This year’s Berlinale is celebrating the 100th anniversary of Studio Babelsberg with a special film series.

The 10-film series offers a look back at the oldest large-scale movie studio in the world — and certainly the one with the most varied history.

Babelsberg was not only the birthplace of German film but also a major force in the development of cinema around the world.

From the Golden ’20s, when the studio enjoyed a major boom as part of the UFA movie factory, to the dark age of the Third Reich, when it became a production site for Nazi propaganda films, and later as DEFA, the premier production company of communist East Germany, Babelsberg has undergone more reinventions than any other movie studio.

“Studio Babelsberg has written film history and, both politically and historically, experienced a turbulent 100 years,” says Berlinale topper Dieter Kosslick.

The Berlinale’s special tribute is honoring all of that tumultuous history, beginning with Friedrich Wilhelm Murnau’s 1924 classic “The Last Laugh,” which starred Emil Jannings (the first actor ever to win an Oscar) as an aging hotel doorman who suffers humiliation after being demoted to the position of washroom attendant.

Jannings also stars in Josef von Sternberg’s “The Blue Angel,” the film that put Marlene Dietrich on the map and which is widely considered to be the first major German sound film.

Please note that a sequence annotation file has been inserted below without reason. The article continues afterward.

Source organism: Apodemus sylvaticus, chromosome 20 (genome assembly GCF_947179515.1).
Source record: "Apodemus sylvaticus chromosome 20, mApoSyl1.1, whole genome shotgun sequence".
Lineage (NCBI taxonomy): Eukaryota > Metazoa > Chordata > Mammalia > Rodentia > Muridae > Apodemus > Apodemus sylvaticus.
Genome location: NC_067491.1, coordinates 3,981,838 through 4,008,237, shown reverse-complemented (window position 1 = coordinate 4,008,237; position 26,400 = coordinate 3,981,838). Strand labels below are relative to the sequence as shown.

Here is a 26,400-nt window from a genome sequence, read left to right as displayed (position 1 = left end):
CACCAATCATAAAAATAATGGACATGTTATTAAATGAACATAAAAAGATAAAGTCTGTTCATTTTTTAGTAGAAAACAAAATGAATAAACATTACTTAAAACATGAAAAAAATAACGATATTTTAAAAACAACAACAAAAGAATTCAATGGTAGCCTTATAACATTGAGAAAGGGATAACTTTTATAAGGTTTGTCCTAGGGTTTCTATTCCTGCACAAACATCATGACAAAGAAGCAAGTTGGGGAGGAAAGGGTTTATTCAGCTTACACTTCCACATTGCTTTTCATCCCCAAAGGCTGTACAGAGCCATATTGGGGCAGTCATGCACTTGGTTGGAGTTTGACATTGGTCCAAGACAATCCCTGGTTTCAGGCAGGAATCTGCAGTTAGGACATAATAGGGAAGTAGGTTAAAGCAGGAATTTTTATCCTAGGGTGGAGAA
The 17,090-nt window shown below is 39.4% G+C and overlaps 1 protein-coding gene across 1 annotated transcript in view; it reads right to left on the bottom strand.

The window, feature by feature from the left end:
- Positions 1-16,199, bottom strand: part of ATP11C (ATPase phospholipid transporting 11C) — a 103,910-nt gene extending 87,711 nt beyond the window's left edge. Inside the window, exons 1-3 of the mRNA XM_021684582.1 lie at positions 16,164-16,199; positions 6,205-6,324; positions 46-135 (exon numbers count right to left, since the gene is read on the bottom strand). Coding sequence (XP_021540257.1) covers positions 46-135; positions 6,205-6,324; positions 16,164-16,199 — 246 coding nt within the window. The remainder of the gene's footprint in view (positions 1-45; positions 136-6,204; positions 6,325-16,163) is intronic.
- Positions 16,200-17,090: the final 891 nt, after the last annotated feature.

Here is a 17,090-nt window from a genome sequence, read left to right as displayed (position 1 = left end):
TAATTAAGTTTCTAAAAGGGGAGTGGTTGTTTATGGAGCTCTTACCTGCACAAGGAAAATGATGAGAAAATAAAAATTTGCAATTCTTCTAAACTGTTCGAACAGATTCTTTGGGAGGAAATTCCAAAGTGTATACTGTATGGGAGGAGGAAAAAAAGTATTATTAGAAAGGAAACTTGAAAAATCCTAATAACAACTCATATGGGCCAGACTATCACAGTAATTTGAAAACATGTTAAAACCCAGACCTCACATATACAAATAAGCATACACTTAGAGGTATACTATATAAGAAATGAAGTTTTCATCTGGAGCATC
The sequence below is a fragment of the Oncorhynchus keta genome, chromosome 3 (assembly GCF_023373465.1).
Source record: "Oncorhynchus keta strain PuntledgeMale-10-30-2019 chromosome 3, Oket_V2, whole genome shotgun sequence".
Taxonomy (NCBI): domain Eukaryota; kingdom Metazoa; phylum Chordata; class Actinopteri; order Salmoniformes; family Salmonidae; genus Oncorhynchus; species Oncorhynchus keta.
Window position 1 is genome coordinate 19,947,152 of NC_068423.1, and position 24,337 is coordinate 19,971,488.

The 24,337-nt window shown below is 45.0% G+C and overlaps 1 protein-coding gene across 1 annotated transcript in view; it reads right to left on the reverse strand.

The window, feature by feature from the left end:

Josef von Baky’s 1943 comic fantasy “The Adventures of Baron Munchhausen,” made at the behest of Nazi propaganda minister Joseph Goebbels, represents an ambitious technical achievement in film production that used the new Agfacolor material.

Wolfgang Staudte’s 1946 “Murderers Are Among Us,” one of the first postwar films to be produced in Germany, starred Ernst Wilhelm Borchert and Hildegard Knef. Set in war-torn Berlin, the story follows a doctor who returns from the war and sets out to kill his former captain, who is guilty of war crimes.

The DEFA era is repped by Kurt Maetzig’s 1965 drama “The Rabbit Is Me,” a film that was quickly banned by the government for encouraging discussion of democratic principles in East Germany.

Also unspooling is Konrad Wolf’s 1971 “Goya,” an East German-Soviet co-production about Spanish painter Francisco de Goya and one of 10 East German films shot in 70mm; and Roland Graef’s 1986 Berlinale screener “The House on the River,” starring Katrin Sass and Corinna Harfouch in a tale about four German women during World War II.

Films from the post-reunification era include Leander Haussmann’s 1999 hit “Sonnenallee,” about a group of kids growing up in East Berlin; Roman Polanski’s “The Pianist,” which won him a directing Oscar, and Stephen Daldry’s 2008 “The Reader,” which won Kate Winslet an Academy Award.

In addition, the fest will present Studio Babelsberg with its Berlinale Camera, a prize awarded as an expression of thanks to film personalities or institutions to which it feels particularly indebted.

Kosslick will award the Berlinale Camera at a special ceremony at the studio’s Marlene Dietrich Halle soundstage on Feb. 12.

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